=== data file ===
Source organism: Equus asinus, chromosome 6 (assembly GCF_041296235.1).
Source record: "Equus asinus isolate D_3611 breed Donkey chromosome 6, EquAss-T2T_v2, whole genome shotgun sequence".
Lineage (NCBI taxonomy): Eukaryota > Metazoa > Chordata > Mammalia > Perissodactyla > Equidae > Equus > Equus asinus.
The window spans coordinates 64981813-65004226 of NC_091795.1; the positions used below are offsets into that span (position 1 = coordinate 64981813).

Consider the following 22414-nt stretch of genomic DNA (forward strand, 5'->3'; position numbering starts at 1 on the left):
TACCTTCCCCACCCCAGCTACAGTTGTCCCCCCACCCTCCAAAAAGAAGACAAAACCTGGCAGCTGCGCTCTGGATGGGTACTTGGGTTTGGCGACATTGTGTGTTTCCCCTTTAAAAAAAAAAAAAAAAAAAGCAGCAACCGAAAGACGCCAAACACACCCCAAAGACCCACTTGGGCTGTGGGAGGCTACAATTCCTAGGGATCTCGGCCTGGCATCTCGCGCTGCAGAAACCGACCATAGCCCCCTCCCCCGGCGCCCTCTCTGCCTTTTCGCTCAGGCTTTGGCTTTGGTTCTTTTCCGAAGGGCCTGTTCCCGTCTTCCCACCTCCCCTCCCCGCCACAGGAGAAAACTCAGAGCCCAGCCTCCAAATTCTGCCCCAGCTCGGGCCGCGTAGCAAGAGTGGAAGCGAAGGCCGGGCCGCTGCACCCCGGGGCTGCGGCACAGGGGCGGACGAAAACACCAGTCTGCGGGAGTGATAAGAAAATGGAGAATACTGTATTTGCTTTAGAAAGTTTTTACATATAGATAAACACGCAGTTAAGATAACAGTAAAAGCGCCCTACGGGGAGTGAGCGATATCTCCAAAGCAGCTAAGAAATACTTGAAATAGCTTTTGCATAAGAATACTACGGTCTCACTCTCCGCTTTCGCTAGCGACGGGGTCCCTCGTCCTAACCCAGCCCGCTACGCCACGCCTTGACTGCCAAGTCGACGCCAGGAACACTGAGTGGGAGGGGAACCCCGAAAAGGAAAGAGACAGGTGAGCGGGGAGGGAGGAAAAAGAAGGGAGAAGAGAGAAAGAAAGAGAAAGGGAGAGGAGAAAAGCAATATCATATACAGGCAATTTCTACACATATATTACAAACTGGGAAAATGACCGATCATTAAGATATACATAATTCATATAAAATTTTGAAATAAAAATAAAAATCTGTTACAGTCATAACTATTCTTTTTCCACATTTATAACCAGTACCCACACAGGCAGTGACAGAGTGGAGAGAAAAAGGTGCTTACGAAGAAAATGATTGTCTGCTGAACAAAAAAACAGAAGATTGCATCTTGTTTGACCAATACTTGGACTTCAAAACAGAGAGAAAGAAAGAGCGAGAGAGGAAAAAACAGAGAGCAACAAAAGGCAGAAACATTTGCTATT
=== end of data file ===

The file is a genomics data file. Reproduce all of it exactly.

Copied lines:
Source organism: Equus asinus, chromosome 6 (assembly GCF_041296235.1).
Source record: "Equus asinus isolate D_3611 breed Donkey chromosome 6, EquAss-T2T_v2, whole genome shotgun sequence".
Lineage (NCBI taxonomy): Eukaryota > Metazoa > Chordata > Mammalia > Perissodactyla > Equidae > Equus > Equus asinus.
The window spans coordinates 64981813-65004226 of NC_091795.1; the positions used below are offsets into that span (position 1 = coordinate 64981813).

Consider the following 22414-nt stretch of genomic DNA (forward strand, 5'->3'; position numbering starts at 1 on the left):
TACCTTCCCCACCCCAGCTACAGTTGTCCCCCCACCCTCCAAAAAGAAGACAAAACCTGGCAGCTGCGCTCTGGATGGGTACTTGGGTTTGGCGACATTGTGTGTTTCCCCTTTAAAAAAAAAAAAAAAAAAAGCAGCAACCGAAAGACGCCAAACACACCCCAAAGACCCACTTGGGCTGTGGGAGGCTACAATTCCTAGGGATCTCGGCCTGGCATCTCGCGCTGCAGAAACCGACCATAGCCCCCTCCCCCGGCGCCCTCTCTGCCTTTTCGCTCAGGCTTTGGCTTTGGTTCTTTTCCGAAGGGCCTGTTCCCGTCTTCCCACCTCCCCTCCCCGCCACAGGAGAAAACTCAGAGCCCAGCCTCCAAATTCTGCCCCAGCTCGGGCCGCGTAGCAAGAGTGGAAGCGAAGGCCGGGCCGCTGCACCCCGGGGCTGCGGCACAGGGGCGGACGAAAACACCAGTCTGCGGGAGTGATAAGAAAATGGAGAATACTGTATTTGCTTTAGAAAGTTTTTACATATAGATAAACACGCAGTTAAGATAACAGTAAAAGCGCCCTACGGGGAGTGAGCGATATCTCCAAAGCAGCTAAGAAATACTTGAAATAGCTTTTGCATAAGAATACTACGGTCTCACTCTCCGCTTTCGCTAGCGACGGGGTCCCTCGTCCTAACCCAGCCCGCTACGCCACGCCTTGACTGCCAAGTCGACGCCAGGAACACTGAGTGGGAGGGGAACCCCGAAAAGGAAAGAGACAGGTGAGCGGGGAGGGAGGAAAAAGAAGGGAGAAGAGAGAAAGAAAGAGAAAGGGAGAGGAGAAAAGCAATATCATATACAGGCAATTTCTACACATATATTACAAACTGGGAAAATGACCGATCATTAAGATATACATAATTCATATAAAATTTTGAAATAAAAATAAAAATCTGTTACAGTCATAACTATTCTTTTTCCACATTTATAACCAGTACCCACACAGGCAGTGACAGAGTGGAGAGAAAAAGGTGCTTACGAAGAAAATGATTGTCTGCTGAACAAAAAAACAGAAGATTGCATCTTGTTTGACCAATACTTGGACTTCAAAACAGAGAGAAAGAAAGAGCGAGAGAGGAAAAAACAGAGAGCAACAAAAGGCAGAAACATTTGCTATT